Police say 41 criminals, sending Class A drugs into the city, have been jailed in the last year and a half.
New Forest Managers Aim To Reduce Animal Deaths
After an increase of animal accidents on roads in The New Forest, a map showing the locations could be drawn up and new signs put up in an effort to reduce the numbers.
In 2013, 104 animals were killed or injured compared to a record low of 82 in 2012. It’s the largest number of casualties since 2009 when 112 animals were killed or injured. Drivers are being urged to slow down and take greater care. The picture above shows a 4X4 after a collision with an animal.
Ponies, cattle, sheep and pigs have roamed free in the New Forest for hundreds of years, shaping the unique and iconic landscape we know today.
Generally the number of accidents has dropped from the early 1990s when 40mph speed limits were introduced.
Sue Westwood, clerk to the Verderers, said:
"A number of initiatives to combat animal accidents are in place including reflective pony collars, road signs, traffic calming measures and enforcement of the 40mph speed limit.
"We are disappointed that accident numbers have increased again, resulting in the deaths of 72 animals and injury to a further 32. Further strategies are in the pipeline which we hope will help to raise awareness amongst motorists who drive through the New Forest."
Nigel Matthews, head of recreation management and learning at the New Forest National Park Authority, said:
"None of the organisations working to reduce the frequency of accidents has a magic wand. We believe that in recent years, many different factors combined to bring accident rates down, including a great deal of awareness raising and education. We’re compiling a map of last year’s accidents and will be especially interested to see if they were concentrated on particular routes.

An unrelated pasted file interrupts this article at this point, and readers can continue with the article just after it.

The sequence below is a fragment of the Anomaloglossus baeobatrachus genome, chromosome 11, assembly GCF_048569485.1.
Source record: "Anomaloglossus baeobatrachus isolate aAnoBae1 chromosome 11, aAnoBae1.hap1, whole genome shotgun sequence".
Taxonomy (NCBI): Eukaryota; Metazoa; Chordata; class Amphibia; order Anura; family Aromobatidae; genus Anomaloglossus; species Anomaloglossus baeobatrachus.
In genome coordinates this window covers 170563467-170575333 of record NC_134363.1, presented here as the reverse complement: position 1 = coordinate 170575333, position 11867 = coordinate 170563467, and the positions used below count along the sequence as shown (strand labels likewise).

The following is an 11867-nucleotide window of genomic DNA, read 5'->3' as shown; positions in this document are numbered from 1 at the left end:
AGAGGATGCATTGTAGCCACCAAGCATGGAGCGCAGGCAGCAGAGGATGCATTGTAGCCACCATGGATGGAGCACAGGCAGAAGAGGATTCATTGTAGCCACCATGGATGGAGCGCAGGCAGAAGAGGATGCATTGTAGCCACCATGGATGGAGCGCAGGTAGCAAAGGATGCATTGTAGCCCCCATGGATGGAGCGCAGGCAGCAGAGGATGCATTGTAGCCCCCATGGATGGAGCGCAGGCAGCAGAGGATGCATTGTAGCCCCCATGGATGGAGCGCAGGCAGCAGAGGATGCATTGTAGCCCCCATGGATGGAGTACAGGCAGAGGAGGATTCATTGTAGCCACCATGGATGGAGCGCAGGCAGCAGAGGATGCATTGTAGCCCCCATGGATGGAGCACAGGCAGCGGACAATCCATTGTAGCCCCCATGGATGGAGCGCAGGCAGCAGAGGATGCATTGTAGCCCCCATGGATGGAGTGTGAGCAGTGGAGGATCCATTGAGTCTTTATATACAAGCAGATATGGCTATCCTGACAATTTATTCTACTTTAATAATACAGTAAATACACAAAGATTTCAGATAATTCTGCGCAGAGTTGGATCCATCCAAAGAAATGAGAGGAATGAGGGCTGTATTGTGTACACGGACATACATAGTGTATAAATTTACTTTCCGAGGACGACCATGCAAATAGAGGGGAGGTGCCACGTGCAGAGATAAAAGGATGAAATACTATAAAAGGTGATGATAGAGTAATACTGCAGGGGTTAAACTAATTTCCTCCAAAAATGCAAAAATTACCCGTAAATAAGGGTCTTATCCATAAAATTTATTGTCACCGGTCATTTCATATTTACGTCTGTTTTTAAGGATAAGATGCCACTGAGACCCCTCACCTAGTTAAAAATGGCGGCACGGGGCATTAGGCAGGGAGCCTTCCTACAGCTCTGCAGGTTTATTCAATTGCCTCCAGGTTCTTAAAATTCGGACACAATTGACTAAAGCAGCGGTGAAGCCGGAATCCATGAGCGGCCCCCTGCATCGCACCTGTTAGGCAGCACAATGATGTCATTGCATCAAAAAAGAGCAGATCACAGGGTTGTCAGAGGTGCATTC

"Three out of four accidents are known to have involved motorists who live within a few miles of the Forest, including people who regularly drive along the Forest’s roads. Once a cattle grid has been crossed, drivers should expect animals to be on the road or to step out at the last moment, day and night – and therefore to proceed with care."
The New Forest National Park Authority has issued advice (below) and produced this video about driving safely:
Be ready to stop - ponies may step out even when they’ve seen you approaching
Slow down, especially at night and when other cars are approaching with their headlights on
Give animals grazing by the side of the road a wide berth
Take extra care when there are animals on the verges on both sides of the road – they may cross to join their friends.
Remember that deer easily jump the fences alongside roads like the A337, A31 and A35 and when there is one deer more will usually follow
The faster you are going, the greater the damage will be to the animal, your car and your passengers - start your journey early so you don’t have to hurry.
If you witness or are involved in an accident involving a pony, donkey, cow, pig or sheep, call the Police (999 for an emergency or 101 if it’s not an emergency). Animal emergency hotline cards also give you the numbers to call if you see sick, injured or distressed animals. Cards are available from garages and Local Information Points across the New Forest. To stock the cards contact the New Forest National Park Authority at email@example.com.
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